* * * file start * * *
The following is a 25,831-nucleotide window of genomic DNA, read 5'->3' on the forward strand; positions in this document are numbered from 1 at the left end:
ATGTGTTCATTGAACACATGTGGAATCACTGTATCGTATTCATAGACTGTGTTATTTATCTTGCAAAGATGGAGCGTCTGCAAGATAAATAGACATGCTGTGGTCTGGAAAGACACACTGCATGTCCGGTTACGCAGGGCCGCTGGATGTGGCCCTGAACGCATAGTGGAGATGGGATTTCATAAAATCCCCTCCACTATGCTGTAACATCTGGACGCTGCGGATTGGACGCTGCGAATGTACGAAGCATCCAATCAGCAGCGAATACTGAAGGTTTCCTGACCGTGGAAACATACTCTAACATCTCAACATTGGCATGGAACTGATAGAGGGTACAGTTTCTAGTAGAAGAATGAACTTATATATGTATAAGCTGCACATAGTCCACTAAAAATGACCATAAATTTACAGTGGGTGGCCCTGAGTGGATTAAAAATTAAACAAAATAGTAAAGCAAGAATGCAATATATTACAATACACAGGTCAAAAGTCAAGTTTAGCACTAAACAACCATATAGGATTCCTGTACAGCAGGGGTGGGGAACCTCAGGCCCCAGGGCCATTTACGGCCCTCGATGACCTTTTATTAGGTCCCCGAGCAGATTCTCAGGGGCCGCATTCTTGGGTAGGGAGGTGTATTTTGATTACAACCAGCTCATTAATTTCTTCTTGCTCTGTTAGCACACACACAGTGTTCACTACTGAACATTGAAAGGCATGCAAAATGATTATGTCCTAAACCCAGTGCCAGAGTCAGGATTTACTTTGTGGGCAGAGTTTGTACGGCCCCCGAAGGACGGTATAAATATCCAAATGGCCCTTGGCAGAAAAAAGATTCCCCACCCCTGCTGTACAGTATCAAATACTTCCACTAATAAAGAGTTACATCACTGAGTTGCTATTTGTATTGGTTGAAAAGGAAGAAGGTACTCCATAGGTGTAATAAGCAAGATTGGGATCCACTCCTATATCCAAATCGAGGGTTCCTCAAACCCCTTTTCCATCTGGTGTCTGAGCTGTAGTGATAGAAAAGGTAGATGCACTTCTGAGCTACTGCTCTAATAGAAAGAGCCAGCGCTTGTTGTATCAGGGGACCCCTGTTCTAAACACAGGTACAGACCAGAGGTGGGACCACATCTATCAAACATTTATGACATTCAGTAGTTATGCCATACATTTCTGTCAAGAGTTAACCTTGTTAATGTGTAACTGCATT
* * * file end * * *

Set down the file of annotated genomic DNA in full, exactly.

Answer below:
The following is a 25,831-nucleotide window of genomic DNA, read 5'->3' on the forward strand; positions in this document are numbered from 1 at the left end:
ATGTGTTCATTGAACACATGTGGAATCACTGTATCGTATTCATAGACTGTGTTATTTATCTTGCAAAGATGGAGCGTCTGCAAGATAAATAGACATGCTGTGGTCTGGAAAGACACACTGCATGTCCGGTTACGCAGGGCCGCTGGATGTGGCCCTGAACGCATAGTGGAGATGGGATTTCATAAAATCCCCTCCACTATGCTGTAACATCTGGACGCTGCGGATTGGACGCTGCGAATGTACGAAGCATCCAATCAGCAGCGAATACTGAAGGTTTCCTGACCGTGGAAACATACTCTAACATCTCAACATTGGCATGGAACTGATAGAGGGTACAGTTTCTAGTAGAAGAATGAACTTATATATGTATAAGCTGCACATAGTCCACTAAAAATGACCATAAATTTACAGTGGGTGGCCCTGAGTGGATTAAAAATTAAACAAAATAGTAAAGCAAGAATGCAATATATTACAATACACAGGTCAAAAGTCAAGTTTAGCACTAAACAACCATATAGGATTCCTGTACAGCAGGGGTGGGGAACCTCAGGCCCCAGGGCCATTTACGGCCCTCGATGACCTTTTATTAGGTCCCCGAGCAGATTCTCAGGGGCCGCATTCTTGGGTAGGGAGGTGTATTTTGATTACAACCAGCTCATTAATTTCTTCTTGCTCTGTTAGCACACACACAGTGTTCACTACTGAACATTGAAAGGCATGCAAAATGATTATGTCCTAAACCCAGTGCCAGAGTCAGGATTTACTTTGTGGGCAGAGTTTGTACGGCCCCCGAAGGACGGTATAAATATCCAAATGGCCCTTGGCAGAAAAAAGATTCCCCACCCCTGCTGTACAGTATCAAATACTTCCACTAATAAAGAGTTACATCACTGAGTTGCTATTTGTATTGGTTGAAAAGGAAGAAGGTACTCCATAGGTGTAATAAGCAAGATTGGGATCCACTCCTATATCCAAATCGAGGGTTCCTCAAACCCCTTTTCCATCTGGTGTCTGAGCTGTAGTGATAGAAAAGGTAGATGCACTTCTGAGCTACTGCTCTAATAGAAAGAGCCAGCGCTTGTTGTATCAGGGGACCCCTGTTCTAAACACAGGTACAGACCAGAGGTGGGACCACATCTATCAAACATTTATGACATTCAGTAGTTATGCCATACATTTCTGTCAAGAGTTAACCTTGTTAATGTGTAACTGCATT